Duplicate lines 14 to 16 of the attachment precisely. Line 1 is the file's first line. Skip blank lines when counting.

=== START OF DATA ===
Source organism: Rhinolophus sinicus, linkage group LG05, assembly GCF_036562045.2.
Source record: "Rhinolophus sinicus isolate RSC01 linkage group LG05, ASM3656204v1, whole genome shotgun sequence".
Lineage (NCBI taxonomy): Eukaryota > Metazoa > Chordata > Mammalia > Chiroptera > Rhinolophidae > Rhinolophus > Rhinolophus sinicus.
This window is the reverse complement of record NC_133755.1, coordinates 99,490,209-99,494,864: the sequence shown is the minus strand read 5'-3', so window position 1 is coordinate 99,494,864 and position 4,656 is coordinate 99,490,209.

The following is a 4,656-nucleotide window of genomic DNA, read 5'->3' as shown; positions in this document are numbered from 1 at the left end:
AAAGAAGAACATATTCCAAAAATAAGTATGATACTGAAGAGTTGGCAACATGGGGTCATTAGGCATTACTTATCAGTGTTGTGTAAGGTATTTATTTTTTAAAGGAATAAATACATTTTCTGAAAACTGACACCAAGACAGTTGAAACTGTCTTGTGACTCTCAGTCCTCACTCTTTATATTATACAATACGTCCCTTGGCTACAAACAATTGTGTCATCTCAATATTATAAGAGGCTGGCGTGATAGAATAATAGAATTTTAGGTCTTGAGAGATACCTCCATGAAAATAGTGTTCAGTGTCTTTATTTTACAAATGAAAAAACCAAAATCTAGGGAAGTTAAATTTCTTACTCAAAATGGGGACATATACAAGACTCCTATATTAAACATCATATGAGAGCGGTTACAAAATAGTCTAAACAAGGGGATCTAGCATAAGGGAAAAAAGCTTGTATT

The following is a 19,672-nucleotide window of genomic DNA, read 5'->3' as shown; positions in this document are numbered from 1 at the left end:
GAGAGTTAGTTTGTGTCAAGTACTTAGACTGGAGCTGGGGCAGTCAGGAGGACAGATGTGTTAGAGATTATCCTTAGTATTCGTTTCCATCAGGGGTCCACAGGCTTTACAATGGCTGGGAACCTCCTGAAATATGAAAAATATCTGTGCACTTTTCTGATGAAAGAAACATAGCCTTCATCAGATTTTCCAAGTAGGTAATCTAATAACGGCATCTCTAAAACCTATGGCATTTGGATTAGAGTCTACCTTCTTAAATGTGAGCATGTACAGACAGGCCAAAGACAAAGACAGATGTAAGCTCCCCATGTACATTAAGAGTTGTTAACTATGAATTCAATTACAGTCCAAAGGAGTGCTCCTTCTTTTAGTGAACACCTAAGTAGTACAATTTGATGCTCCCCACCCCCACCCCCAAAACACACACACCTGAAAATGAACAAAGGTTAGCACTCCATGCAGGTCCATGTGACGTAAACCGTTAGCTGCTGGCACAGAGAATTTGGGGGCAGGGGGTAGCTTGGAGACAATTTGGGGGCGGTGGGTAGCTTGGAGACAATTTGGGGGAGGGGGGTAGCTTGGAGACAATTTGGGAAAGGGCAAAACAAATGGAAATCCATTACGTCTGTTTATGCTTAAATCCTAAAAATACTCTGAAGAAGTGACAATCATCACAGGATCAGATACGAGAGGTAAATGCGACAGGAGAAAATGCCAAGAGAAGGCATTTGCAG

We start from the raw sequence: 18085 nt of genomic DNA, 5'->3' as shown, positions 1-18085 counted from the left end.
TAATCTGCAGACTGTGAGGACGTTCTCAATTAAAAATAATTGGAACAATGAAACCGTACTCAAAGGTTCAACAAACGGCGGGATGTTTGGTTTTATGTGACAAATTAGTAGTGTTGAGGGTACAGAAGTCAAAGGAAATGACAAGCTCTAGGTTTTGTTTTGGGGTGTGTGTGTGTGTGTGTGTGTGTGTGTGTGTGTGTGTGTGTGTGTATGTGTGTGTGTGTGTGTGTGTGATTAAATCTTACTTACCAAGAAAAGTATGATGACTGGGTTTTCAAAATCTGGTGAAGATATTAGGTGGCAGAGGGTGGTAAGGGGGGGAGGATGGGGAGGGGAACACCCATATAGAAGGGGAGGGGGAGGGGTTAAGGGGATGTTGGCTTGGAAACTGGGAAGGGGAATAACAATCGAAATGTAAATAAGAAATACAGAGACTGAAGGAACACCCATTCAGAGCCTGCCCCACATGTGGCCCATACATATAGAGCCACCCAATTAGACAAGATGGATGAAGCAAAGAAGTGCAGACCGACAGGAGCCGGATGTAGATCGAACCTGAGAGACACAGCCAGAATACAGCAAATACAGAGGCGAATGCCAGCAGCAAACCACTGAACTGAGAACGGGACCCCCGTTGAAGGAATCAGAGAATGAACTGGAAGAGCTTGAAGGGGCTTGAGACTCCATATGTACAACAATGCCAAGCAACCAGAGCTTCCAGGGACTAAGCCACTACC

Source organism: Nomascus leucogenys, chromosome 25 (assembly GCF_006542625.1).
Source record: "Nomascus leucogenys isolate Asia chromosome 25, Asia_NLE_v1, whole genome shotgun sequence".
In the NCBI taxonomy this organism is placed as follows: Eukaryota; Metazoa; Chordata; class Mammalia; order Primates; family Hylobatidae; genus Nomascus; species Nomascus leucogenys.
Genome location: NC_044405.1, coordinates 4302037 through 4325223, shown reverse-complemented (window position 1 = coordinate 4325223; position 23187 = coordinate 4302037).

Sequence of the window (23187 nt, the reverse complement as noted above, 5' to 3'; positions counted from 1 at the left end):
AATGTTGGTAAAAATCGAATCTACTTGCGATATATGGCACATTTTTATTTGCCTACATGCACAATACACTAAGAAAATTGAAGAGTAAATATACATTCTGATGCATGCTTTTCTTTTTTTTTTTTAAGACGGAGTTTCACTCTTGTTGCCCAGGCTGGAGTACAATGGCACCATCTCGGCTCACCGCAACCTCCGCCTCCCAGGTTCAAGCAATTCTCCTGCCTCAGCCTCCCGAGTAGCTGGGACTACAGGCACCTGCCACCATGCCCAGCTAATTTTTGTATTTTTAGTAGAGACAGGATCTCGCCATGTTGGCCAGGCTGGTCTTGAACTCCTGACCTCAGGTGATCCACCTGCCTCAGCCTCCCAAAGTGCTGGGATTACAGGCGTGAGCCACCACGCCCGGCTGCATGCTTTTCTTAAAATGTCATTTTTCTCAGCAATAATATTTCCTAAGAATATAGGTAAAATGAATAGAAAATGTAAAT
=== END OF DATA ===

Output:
Genome location: NC_044405.1, coordinates 4302037 through 4325223, shown reverse-complemented (window position 1 = coordinate 4325223; position 23187 = coordinate 4302037).

Sequence of the window (23187 nt, the reverse complement as noted above, 5' to 3'; positions counted from 1 at the left end):
AATGTTGGTAAAAATCGAATCTACTTGCGATATATGGCACATTTTTATTTGCCTACATGCACAATACACTAAGAAAATTGAAGAGTAAATATACATTCTGATGCATGCTTTTCTTTTTTTTTTTTAAGACGGAGTTTCACTCTTGTTGCCCAGGCTGGAGTACAATGGCACCATCTCGGCTCACCGCAACCTCCGCCTCCCAGGTTCAAGCAATTCTCCTGCCTCAGCCTCCCGAGTAGCTGGGACTACAGGCACCTGCCACCATGCCCAGCTAATTTTTGTATTTTTAGTAGAGACAGGATCTCGCCATGTTGGCCAGGCTGGTCTTGAACTCCTGACCTCAGGTGATCCACCTGCCTCAGCCTCCCAAAGTGCTGGGATTACAGGCGTGAGCCACCACGCCCGGCTGCATGCTTTTCTTAAAATGTCATTTTTCTCAGCAATAATATTTCCTAAGAATATAGGTAAAATGAATAGAAAATGTAAAT